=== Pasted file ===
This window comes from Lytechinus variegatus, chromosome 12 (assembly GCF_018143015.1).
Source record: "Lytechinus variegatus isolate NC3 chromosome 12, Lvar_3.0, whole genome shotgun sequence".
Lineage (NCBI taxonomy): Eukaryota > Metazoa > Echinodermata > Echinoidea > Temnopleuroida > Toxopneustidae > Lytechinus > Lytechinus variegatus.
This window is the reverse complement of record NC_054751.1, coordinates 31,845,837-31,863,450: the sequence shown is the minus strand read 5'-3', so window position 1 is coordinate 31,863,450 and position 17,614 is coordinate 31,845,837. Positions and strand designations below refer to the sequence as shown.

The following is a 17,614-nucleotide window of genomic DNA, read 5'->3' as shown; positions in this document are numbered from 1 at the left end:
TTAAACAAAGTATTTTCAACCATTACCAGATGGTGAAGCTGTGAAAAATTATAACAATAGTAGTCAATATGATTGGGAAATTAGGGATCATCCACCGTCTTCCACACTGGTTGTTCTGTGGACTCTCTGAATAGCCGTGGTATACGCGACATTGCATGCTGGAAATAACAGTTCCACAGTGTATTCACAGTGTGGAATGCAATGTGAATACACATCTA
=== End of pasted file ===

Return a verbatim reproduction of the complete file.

This window comes from Lytechinus variegatus, chromosome 12 (assembly GCF_018143015.1).
Source record: "Lytechinus variegatus isolate NC3 chromosome 12, Lvar_3.0, whole genome shotgun sequence".
Lineage (NCBI taxonomy): Eukaryota > Metazoa > Echinodermata > Echinoidea > Temnopleuroida > Toxopneustidae > Lytechinus > Lytechinus variegatus.
This window is the reverse complement of record NC_054751.1, coordinates 31,845,837-31,863,450: the sequence shown is the minus strand read 5'-3', so window position 1 is coordinate 31,863,450 and position 17,614 is coordinate 31,845,837. Positions and strand designations below refer to the sequence as shown.

The following is a 17,614-nucleotide window of genomic DNA, read 5'->3' as shown; positions in this document are numbered from 1 at the left end:
TTAAACAAAGTATTTTCAACCATTACCAGATGGTGAAGCTGTGAAAAATTATAACAATAGTAGTCAATATGATTGGGAAATTAGGGATCATCCACCGTCTTCCACACTGGTTGTTCTGTGGACTCTCTGAATAGCCGTGGTATACGCGACATTGCATGCTGGAAATAACAGTTCCACAGTGTATTCACAGTGTGGAATGCAATGTGAATACACATCTA